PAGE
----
19. I would trust for grace not to sin wilfully for the time to come, but when I think of my past sins I am afraid and know not what to answer.
Answer. Your “sins and iniquities I will remember no more” (Hebrews 8:12)
20. These things are all good. If I could be sure that they would be made good to me I would be joyful in spirit.
Answer. Four or five times “Thus saith the Lord of Hosts” is repeated in this Covenant. As if He had said, “I the Lord of hosts am Surety that whatever is promised will be fulfilled”. God’s curse on everyone who does not continue in doing the things of the law (Galatians 3:10) makes you afraid and disturbs your peace. Why does His saying in the gospel not restore your peace again, seeing you have His Word in the one case as well as in the other?
21. If I could remember that sweet promise I would be rich, for it satisfies me now. I can say nothing against it; but, when my adversaries assault me, I am afraid I will forget again.
Answer. The sun and moon, heaven and earth, are witnesses of the Covenant, and they shall never depart out of your sight. But, even, if you were blind, the earth under your feet would remind you of it, for this Covenant is as securely established as the earth.
22. But I am so changeable, I never remain one day in one condition. What if the Lord calls me away when I am in the worse case? How can I have any steadfastness?
Answer. The day and the night have their changes but not the ordinance of the day and of the night (Jeremiah 33:25). It is an article of the Covenant that the ordinance should remain sure. So, although you are changeable yet the Covenant made with you will not change, for the Covenant is not of you but of God. He says, “I am the Lord, I change not” (Malachi 3:6).
23. I am like Peter when he was ready to sink in the Sea of Galilee. Everything seems to terrify me. There are fightings within and fears without, and I have little or no steadfastness.
Answer. The Lord stills the sea when the waves arise. Can he not quiet the tempest of the heart?
24. How is it possible for a saving work to go on steadfastly in the heart of one so unworthy and so fickle?
Answer. The Lord gives the sun for a light by day and has made all things out of nothing. He can as easily complete the work of your salvation. Is anything too hard for the Lord?
25. But I see the whole Church of God is harassed, what then can I expect who am but one? When the ship wherein I sail is ready to perish what shall become of me?
Answer. “The seed of Israel shall not cease being a nation before me for ever” (Jeremiah 31:36). Sun and moon, heaven and earth, shall all soon perish, but the Lord will reserve a people to himself.
26. There are so many against the Church and so few on her side. The King of Babylon has a hundred provinces, and how shall Judah and Benjamin, a parcel of poor, naked captives, deliver themselves? The king who should be a defender of the faith is its persecutor.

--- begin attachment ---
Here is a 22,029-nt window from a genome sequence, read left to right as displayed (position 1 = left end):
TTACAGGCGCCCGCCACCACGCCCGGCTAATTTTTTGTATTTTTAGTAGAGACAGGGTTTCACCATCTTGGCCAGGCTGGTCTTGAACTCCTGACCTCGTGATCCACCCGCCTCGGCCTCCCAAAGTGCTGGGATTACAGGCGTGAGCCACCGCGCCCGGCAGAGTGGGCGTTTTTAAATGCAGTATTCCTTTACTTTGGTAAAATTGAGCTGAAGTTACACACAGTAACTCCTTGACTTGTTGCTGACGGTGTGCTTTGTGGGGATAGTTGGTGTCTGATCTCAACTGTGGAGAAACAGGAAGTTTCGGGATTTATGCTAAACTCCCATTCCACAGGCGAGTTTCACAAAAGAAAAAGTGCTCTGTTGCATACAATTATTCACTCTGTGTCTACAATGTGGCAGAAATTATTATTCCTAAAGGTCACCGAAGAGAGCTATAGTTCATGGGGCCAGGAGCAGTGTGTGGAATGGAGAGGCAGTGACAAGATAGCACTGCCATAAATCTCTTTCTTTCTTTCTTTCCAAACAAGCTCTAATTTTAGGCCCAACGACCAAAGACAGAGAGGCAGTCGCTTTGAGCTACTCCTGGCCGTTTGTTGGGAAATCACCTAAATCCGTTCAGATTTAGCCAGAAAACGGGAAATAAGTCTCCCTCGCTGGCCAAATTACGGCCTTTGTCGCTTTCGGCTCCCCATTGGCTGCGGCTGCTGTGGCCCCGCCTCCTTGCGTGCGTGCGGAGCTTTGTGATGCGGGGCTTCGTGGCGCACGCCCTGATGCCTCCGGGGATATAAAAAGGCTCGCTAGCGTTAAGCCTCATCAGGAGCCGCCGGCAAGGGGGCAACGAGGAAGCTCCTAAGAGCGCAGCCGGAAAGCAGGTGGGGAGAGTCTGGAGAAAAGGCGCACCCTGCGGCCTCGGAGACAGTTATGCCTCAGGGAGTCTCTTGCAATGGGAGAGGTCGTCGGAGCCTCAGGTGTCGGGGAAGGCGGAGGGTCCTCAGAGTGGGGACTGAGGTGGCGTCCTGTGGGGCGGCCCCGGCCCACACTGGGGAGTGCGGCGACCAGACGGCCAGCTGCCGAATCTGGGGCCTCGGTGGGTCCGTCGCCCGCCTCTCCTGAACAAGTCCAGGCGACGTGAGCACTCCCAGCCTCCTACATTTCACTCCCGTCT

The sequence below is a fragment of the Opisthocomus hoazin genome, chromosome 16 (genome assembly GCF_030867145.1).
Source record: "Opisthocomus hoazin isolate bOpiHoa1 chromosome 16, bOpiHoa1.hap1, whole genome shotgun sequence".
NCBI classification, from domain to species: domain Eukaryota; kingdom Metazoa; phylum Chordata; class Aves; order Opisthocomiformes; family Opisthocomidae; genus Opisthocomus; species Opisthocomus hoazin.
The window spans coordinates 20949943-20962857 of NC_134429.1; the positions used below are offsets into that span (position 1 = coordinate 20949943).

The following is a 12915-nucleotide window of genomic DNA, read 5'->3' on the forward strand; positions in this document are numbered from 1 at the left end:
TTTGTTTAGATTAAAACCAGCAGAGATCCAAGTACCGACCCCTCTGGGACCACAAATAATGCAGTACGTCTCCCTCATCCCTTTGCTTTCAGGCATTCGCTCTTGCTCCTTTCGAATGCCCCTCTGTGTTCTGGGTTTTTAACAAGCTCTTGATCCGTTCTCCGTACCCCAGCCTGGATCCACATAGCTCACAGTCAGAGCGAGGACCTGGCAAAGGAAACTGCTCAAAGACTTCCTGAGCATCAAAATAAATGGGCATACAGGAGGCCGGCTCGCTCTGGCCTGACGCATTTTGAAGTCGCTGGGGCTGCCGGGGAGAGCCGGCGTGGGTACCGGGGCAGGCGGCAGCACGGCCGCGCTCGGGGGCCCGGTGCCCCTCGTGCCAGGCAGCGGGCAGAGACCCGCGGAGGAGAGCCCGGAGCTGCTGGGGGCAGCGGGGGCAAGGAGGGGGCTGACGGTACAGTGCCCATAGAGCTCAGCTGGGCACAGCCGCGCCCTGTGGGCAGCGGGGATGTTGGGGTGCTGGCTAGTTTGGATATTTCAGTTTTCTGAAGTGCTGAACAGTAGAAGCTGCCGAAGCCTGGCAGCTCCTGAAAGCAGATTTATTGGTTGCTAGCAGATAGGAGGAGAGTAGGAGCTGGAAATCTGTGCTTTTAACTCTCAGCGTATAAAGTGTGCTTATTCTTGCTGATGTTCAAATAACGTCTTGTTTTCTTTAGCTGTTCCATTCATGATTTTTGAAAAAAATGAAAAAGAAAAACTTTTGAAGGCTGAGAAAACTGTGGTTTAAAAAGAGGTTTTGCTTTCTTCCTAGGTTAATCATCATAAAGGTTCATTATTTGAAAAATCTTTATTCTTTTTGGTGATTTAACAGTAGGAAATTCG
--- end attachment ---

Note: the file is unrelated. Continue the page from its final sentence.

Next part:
Answer. The height of the heavens and the depth of the earth is also unsearchable to you, but not to God. Leave the fulfilment of what He has promised to God Himself, and He will find a way for it. Is His hand shortened that He cannot save, or has He no power to redeem?
27. Well, then, I see by all these promises I will have an easy life. I may be secure and indifferent. It may encourage sin in me to tell me of a Covenant by which any person that pleases may be saved.
Answer. There is nothing so good but men may abuse it. Grace is grace, although some may turn it into licence. This Covenant is made with the true Israel of God. If any, then, will abuse this doctrine let them answer for it. If they will draw near to the devil because God has drawn so near to them, or be more wicked because God has been so good, let them see to it. If any will be more licentious because God is ready to forgive, and allow that which should be an anchor of the soul to draw them away from God, let them know that their punishment will be all the more dreadful at the last.
It is a sure token of a damned soul when it grows the more wicked the more it hears of grace. But the more the sons of Jacob hear of grace, the more they will wrestle for it. The more loving and gracious a father is to his children, the more ready they will be to obey him. But if a child is more rebellious because the father is good, he deserves to be put out of the door. If you are a good child, you will out of love pursue after God when he pursues after you with kindness. But if you will abuse this doctrine against God and your own soul, and will harden your heart because God has spoken good things to you, you will draw swift destruction on yourself.
And now if anyone says, “let the minister preach as he pleases, and we will do as we please”, I have only to say that the benefit of our preaching is to another and not to him, and that the more he hears of such preaching the worse it will be for himself. Let him, however, rather recall his words and return now to God. For it is God Himself who says, “Incline your ear and come unto me: hear, and your soul shall live; and I will make an everlasting covenant with you, even the sure mercies of David” (Isaiah 55:3).
William Guthrie wrote a famous book to help doubting and seeking souls. It describes in a clear and attractive style what it means to be a Christian, and how to become one. This book is all about Christ and how we must embrace Him by faith on the basis of the promises in the Word.
In the first part, he looks at how someone is drawn to Christ, what the evidences are of true saving grace, and the difference between a true Christian and a hypocrite. In the second part he describes how to ‘close’ with Christ, and deals with various objections, difficulties, and doubts.